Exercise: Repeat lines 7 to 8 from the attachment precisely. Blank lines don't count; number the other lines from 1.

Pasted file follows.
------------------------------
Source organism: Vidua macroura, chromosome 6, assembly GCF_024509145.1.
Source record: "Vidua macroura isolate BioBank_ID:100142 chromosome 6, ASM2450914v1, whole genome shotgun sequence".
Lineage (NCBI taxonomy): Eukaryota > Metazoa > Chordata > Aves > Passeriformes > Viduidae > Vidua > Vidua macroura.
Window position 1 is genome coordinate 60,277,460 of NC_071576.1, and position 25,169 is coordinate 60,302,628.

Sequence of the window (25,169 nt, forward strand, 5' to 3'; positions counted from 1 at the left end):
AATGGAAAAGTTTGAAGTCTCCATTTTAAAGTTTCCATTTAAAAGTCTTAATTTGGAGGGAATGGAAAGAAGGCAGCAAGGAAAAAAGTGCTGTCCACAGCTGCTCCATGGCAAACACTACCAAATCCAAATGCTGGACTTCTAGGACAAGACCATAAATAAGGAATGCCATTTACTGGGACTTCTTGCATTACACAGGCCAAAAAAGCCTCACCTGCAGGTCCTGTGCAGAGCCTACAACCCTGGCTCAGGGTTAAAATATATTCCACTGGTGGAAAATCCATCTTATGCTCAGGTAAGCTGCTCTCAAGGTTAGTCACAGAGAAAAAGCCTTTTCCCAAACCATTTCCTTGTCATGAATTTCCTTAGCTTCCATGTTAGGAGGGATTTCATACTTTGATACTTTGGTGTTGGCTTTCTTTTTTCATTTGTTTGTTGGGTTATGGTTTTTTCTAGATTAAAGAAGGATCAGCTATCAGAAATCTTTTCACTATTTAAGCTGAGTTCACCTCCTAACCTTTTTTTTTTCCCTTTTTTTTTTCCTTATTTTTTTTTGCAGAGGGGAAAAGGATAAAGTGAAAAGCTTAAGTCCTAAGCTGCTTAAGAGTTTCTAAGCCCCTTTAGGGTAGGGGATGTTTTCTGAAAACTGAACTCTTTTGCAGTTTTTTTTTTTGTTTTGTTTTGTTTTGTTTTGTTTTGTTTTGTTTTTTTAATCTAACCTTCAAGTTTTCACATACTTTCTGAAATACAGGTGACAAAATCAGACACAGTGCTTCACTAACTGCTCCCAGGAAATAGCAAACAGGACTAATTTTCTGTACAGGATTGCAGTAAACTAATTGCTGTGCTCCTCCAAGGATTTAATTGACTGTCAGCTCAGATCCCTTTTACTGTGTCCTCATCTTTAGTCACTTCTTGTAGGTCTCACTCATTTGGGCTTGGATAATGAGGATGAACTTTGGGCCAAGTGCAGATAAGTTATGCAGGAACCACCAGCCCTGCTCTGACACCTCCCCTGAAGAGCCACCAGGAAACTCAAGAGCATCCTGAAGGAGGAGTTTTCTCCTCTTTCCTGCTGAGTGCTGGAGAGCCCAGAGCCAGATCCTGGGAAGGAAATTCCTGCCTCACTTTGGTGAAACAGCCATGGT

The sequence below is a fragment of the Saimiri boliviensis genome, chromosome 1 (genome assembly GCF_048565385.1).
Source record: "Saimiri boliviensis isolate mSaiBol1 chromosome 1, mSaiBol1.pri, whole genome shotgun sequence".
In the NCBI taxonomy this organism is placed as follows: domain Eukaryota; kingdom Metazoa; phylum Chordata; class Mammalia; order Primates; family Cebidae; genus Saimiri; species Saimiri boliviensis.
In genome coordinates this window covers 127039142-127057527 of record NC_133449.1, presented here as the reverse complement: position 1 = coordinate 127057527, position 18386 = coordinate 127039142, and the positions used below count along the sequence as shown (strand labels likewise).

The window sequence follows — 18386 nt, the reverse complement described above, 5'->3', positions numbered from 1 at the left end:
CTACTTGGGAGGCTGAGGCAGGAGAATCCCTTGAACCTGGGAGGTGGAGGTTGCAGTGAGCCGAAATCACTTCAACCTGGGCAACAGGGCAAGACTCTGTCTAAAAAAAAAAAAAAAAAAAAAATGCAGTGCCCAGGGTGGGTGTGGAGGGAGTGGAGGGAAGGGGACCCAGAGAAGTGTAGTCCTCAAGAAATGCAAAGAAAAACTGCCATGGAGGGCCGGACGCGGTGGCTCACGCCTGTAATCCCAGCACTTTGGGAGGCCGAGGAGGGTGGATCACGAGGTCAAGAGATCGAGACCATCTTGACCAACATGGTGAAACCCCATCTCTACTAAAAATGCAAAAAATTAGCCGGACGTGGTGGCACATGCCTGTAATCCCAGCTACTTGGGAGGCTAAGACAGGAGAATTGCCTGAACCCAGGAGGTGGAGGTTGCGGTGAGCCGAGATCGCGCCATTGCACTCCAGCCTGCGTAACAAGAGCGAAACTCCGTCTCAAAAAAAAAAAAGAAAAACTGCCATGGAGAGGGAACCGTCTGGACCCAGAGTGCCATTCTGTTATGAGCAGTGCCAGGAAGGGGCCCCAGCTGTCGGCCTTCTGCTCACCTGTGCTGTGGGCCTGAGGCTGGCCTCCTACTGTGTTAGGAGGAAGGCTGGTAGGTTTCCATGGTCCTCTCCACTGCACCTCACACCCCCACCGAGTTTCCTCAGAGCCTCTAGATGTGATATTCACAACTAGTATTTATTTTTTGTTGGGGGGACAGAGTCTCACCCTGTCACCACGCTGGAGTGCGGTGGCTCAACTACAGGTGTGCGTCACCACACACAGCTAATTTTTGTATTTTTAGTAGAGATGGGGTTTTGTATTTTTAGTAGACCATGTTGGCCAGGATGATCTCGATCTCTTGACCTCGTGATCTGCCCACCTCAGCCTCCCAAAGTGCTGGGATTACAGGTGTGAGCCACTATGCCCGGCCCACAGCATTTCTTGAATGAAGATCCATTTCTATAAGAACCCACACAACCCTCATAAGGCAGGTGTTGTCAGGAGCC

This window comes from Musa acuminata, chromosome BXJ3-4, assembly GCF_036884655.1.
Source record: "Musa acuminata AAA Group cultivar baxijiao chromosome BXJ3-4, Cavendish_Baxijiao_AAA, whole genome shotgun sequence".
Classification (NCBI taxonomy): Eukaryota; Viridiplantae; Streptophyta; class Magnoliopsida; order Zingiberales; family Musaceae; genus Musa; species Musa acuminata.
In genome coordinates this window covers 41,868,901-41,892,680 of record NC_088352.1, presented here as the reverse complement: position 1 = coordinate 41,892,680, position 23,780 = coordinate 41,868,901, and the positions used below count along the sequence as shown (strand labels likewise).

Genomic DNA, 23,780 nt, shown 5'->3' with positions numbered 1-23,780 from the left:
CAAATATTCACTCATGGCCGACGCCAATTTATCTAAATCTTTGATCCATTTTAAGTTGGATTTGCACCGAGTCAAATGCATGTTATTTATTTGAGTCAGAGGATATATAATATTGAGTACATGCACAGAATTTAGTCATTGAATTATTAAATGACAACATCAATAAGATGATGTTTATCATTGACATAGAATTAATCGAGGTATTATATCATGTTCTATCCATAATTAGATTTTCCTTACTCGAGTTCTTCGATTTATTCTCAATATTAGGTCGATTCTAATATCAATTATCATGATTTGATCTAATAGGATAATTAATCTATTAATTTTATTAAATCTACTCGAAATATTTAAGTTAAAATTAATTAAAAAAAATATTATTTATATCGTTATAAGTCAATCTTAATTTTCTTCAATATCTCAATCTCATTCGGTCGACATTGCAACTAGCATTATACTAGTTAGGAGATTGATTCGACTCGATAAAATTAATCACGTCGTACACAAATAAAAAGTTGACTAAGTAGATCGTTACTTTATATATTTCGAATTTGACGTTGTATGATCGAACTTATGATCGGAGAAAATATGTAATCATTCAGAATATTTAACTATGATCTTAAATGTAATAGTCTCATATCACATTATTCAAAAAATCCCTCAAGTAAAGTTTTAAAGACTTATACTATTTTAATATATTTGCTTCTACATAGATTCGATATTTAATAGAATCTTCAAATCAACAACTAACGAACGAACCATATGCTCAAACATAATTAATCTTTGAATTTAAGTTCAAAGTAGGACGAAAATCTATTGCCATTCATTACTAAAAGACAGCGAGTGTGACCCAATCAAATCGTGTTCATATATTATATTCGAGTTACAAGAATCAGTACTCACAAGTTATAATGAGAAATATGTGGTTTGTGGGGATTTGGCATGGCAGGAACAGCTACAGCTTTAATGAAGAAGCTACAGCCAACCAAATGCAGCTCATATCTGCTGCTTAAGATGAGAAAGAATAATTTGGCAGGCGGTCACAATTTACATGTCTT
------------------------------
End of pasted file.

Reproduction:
The sequence below is a fragment of the Saimiri boliviensis genome, chromosome 1 (genome assembly GCF_048565385.1).
Source record: "Saimiri boliviensis isolate mSaiBol1 chromosome 1, mSaiBol1.pri, whole genome shotgun sequence".